Saturday, December 16, 2006

Continental knitting, English knitting & handedness

In all of knittingdom, there are only 2 stitches: The KNIT (K) stitch and the PURL (P) stitch. (Well, perhaps there are 3? A yarn over (YO) is neither a knit nor a purl. On the other hand, a YO may not be a stitch at all, so maybe we are back to 2?)

As soon as you master these 2 (3?) stitches, you can make anything at all in all of knitting; cables, picots, stockinette fabric, garter-stitch fabric, lace. This all seems simple, and, in a zen-like sort of way, it is. However, the complications soon start cascading and obscuring all.

The first complication stems from the split between knitting's two main divisions: continental knitters who carry the working yarn on their left hands, and English knitters, who carry the yarn on their right hands.

Knitters argue about which method is "better." Speed records are set by both kinds of knitters. I believe the best way to knit is the way that you, personally, prefer. The next 4 posts will illustrate both continental and English knitting and purling--if you don't already know how to do these, you could try them and make up your own mind.

But before the how-to posts, THIS post is about how the continental style and English style differ, and why handedness (left-handed, right-handed) has only a little to do with which style will work better for YOU.

There is a lot of confusion about the difference between continental and English knitting. For me, learning to knit continental arose from this confusion.

I did not learn to knit until I was 24 years old--old enough to get my own way with my very stubborn mother. Before that, my mother refused to teach me because she thought she would teach me the "wrong" way--the continental way--which she had learned as a girl in Germany. She thought that I should learn "regular" (English) knitting so I could follow knitting patterns written in English--she thought continental knitting was "backwards" to English knitting.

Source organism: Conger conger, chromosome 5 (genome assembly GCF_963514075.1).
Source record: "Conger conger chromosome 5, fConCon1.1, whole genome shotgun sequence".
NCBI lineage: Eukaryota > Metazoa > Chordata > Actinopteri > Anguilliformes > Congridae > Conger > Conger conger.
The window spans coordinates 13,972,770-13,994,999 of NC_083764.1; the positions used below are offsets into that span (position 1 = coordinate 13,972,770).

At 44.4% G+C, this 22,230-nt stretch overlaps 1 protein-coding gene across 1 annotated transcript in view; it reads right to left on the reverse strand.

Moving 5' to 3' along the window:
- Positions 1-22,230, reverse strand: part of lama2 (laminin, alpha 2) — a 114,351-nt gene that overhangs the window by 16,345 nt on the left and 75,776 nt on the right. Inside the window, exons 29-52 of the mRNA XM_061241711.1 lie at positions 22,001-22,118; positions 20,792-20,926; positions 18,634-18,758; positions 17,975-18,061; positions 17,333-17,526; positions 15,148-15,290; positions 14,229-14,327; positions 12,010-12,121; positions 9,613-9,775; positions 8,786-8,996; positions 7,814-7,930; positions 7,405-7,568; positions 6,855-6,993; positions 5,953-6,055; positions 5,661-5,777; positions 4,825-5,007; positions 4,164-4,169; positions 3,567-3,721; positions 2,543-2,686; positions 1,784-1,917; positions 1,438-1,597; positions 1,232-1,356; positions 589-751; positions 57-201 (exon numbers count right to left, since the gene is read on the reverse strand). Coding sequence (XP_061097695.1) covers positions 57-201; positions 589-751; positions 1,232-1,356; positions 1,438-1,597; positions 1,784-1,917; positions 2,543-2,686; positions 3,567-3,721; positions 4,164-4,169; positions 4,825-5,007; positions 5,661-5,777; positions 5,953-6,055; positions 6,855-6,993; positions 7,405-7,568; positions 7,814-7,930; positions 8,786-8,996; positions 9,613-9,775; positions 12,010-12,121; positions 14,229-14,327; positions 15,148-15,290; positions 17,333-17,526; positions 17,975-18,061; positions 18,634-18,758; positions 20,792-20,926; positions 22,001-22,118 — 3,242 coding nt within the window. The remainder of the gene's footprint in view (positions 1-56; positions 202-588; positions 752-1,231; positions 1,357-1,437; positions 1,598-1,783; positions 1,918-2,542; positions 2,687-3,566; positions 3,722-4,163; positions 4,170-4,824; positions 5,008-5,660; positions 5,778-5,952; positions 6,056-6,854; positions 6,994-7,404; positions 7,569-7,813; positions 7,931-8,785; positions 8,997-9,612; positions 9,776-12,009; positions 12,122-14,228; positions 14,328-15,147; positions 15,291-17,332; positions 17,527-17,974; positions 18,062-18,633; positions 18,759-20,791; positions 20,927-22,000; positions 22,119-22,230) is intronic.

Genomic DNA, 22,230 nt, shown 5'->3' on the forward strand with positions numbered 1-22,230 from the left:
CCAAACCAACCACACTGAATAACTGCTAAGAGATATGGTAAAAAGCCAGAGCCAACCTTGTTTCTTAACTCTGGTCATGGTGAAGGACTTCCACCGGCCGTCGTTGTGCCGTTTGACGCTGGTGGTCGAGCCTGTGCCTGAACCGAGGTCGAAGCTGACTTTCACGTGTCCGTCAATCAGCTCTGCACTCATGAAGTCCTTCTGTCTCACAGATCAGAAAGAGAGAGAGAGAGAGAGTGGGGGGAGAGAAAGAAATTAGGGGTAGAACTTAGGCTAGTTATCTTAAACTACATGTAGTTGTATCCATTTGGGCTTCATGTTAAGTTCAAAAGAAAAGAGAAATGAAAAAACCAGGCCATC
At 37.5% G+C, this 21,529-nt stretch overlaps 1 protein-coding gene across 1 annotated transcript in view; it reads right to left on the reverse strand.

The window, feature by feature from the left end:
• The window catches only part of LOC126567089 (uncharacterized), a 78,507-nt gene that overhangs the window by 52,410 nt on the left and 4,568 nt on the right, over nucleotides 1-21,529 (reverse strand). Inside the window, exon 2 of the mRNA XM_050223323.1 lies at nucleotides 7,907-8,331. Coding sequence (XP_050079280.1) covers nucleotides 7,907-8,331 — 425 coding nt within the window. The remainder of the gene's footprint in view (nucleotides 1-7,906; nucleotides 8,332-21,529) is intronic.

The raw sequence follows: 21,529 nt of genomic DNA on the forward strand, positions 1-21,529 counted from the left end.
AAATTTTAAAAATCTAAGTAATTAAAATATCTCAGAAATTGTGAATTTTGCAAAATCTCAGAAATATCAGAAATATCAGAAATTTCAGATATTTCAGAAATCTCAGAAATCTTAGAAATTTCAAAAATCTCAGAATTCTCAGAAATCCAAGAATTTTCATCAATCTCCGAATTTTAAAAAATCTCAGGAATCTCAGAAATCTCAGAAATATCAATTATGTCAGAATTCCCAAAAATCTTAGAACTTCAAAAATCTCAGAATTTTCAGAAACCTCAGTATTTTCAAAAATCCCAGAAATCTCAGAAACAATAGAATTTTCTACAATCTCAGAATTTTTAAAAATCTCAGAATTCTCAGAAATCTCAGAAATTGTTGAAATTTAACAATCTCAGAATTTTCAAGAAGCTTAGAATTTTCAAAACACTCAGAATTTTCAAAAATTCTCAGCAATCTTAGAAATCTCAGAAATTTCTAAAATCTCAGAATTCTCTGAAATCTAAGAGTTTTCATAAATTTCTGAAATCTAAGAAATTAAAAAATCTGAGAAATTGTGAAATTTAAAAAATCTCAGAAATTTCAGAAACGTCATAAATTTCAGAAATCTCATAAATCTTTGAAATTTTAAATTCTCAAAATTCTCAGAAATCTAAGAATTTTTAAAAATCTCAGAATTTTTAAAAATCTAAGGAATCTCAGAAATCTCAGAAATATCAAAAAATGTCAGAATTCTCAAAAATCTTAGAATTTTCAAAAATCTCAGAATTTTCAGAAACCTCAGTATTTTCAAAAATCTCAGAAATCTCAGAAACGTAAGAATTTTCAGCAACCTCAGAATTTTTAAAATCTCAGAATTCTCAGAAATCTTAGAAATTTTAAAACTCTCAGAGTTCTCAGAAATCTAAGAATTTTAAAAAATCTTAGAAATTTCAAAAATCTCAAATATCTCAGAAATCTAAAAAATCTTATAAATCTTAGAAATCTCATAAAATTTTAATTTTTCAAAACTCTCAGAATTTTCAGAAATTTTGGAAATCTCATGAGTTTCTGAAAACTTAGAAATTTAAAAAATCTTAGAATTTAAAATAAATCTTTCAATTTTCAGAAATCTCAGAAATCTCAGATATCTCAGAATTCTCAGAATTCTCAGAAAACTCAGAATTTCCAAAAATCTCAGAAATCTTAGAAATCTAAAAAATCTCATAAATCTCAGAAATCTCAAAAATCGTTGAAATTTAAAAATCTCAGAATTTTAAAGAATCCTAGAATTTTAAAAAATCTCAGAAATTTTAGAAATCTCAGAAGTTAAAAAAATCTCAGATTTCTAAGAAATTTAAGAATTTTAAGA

My mom was confused (and did I mention? stubborn...). It is true that continental knitting and English knitting differ. However, the stitch which results--the loop on the needle--is the same (and the same knitting patterns work for both).

The difference between continental and English knitting arises ONLY from which hand holds the working yarn. In continental knitting, the working yarn is held on the left hand, so that the tip of the right needle "picks" the yarn to draw it through the loop. In English knitting, the working yarn is held on the right hand, and the working yarn is "thrown" around the tip of the right needle, then drawn through the loop.

If you ignore the hands supplying the yarn and watch only the needles, the ACT of drawing a new loop through the old loop is the same in continental and in English knitting:
click picture
forward loop
*the loop to be worked is held at the very tip of the left needle
*the tip of the right needle reaches through that loop, snags the standing yarn "up from under," and pulls that snag through the left loop.
*by this act, two things happen simultaneously: first, as the right needle draws the snag through the left (old) loop, the snag enlarges to become a new loop, second, the new loop is transferred to the right needle.


Some think that continental and English knitting have to do with handedness--left handedness, right handedness. That's only partly correct.
click picture
backwards loop